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Patron saint of girl power: Joan of Arc

Long before Buffy slew a vampire or Xena battled bad guys, a teenager showed the world that girls can do anything – with God’s help. Her story has been told hundreds of times in books, plays, and movies, and she continues to be a popular heroine nearly 600 years after her death.

Joan of Arc was born Jan. 6, 1412, the youngest of five children in a French peasant family. She lived in the village of Domremy, near the province of Lorraine. When she was 13, Joan began hearing voices which told her they were messengers from God. At first, the messages were simple: be good, go to Church often, and God would help her. But when Joan was 17, the voices – which now identified themselves as St. Catherine, St. Margaret and St. Michael the Archangel    – told Joan to go to the king of France and help him regain his throne.

Now, the French political scene during the 15th century was pretty complicated. The situation Joan was being asked to fix involved helping the Dauphin, Charles, take back his kingdom from the English king who was taking over French territory with the help of the Duke of Burgundy, a French noble who was a rival of the Dauphin.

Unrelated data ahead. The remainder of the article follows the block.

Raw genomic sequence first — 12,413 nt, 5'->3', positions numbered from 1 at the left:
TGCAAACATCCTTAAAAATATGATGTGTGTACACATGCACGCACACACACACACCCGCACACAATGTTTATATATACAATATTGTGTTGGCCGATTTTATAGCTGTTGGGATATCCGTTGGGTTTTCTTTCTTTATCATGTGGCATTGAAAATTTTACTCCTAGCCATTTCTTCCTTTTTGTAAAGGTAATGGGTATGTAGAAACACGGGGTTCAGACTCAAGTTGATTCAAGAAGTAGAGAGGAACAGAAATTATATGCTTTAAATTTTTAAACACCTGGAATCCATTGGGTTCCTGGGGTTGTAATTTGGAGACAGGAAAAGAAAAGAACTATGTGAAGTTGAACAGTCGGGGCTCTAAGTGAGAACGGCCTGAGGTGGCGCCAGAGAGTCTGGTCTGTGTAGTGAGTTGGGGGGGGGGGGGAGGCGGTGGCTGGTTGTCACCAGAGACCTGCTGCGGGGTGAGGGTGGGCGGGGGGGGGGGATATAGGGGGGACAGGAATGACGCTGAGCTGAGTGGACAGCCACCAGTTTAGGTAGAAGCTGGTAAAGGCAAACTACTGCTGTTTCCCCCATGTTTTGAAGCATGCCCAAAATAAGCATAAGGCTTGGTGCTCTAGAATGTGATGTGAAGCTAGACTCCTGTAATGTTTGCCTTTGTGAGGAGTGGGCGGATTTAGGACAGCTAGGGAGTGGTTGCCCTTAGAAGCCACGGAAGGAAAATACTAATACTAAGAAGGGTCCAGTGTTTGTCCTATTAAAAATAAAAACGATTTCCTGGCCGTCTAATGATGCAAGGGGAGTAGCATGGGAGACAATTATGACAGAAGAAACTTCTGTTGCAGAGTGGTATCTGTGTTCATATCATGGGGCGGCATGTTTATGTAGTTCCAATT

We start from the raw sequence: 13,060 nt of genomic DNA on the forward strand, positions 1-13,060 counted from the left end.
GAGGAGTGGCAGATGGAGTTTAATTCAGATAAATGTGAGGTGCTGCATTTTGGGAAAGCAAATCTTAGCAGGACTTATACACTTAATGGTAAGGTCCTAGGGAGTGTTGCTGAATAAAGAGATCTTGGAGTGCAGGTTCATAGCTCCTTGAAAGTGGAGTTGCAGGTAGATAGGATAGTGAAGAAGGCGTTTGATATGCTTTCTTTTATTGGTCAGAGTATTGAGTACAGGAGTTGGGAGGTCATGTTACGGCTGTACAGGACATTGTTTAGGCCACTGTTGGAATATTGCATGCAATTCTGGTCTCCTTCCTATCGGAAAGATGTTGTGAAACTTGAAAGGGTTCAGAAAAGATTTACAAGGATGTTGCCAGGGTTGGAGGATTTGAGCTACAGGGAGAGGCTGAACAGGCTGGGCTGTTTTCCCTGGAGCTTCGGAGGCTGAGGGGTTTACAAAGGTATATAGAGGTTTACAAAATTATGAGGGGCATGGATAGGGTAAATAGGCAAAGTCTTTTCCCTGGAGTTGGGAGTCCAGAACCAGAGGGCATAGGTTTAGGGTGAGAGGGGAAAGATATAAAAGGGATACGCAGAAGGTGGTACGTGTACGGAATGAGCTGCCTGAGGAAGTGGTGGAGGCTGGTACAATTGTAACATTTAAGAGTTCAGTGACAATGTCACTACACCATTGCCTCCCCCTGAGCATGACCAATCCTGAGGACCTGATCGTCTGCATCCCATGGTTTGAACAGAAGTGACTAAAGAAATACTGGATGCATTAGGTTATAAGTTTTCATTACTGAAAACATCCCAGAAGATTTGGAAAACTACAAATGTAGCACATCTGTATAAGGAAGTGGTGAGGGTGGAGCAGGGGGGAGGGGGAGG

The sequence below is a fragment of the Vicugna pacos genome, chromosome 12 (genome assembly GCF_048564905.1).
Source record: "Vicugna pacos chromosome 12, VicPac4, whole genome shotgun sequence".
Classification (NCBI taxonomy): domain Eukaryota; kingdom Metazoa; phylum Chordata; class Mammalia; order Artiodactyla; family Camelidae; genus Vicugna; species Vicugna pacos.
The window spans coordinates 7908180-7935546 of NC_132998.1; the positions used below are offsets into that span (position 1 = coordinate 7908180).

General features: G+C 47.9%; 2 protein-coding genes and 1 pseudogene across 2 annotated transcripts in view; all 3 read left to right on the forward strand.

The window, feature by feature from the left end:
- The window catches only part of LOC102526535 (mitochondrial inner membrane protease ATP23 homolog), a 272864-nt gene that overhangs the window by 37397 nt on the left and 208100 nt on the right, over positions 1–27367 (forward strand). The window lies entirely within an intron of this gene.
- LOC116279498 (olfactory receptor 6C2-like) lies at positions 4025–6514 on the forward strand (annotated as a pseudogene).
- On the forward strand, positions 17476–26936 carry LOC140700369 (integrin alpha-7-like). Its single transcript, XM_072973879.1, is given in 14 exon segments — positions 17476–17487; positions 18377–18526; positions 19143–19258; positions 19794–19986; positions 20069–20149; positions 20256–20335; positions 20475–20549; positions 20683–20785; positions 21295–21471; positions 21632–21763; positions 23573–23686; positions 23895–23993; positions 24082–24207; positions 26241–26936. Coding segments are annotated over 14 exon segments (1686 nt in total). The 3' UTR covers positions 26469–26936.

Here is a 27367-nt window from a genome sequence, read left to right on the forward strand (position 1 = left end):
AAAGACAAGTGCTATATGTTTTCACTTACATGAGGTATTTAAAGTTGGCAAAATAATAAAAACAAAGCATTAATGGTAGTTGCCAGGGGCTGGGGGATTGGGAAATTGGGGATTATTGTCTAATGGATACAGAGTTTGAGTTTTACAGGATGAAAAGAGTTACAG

Joan didn’t understand why she, a peasant girl with no knowledge of military tactics, should be the one to help the king, but she was obedient to her voices. She traveled to the Dauphin’s court and proclaimed to him, “I am called ‘Joan the Maid.’ Give me soldiers and I will raise the siege of Orleans.” After she was examined by a Church council who decided that Joan really was sent by God, Charles had armor made for her and gave her 3,000 soldiers. With guidance from her voices, Joan led the battle that raised the siege of Orleans in May 1429.

From there, Joan and her army fought and won several more battles against the English and the Burgundians, enabling Charles to enter the cathedral in the city of Reims and be anointed Charles VII, King of France, in July 1429.

Joan continued to stay with the king and offer him counsel based on her voices. Charles didn’t listen to her, though. She left the court and led one last battle against the Burgundians at Compeigne, and was captured May 23, 1430. The Burgundians turned her over to the English. Charles VII did nothing to try and save her.

After a year in prison, Joan was found guilty of heresy and witchcraft and sentenced to die. Until the end, she continued to state that God’s saints had commanded her to do everything she had done. On May 30, 1431, she was burned alive at the stake, gazing at a crucifix held before her eyes. She was only 19 years old. The results of her trial were overturned several years later, but Joan of Arc was not named a saint until 1920. She is the patron of soldiers and of France. Her feast day is May 30.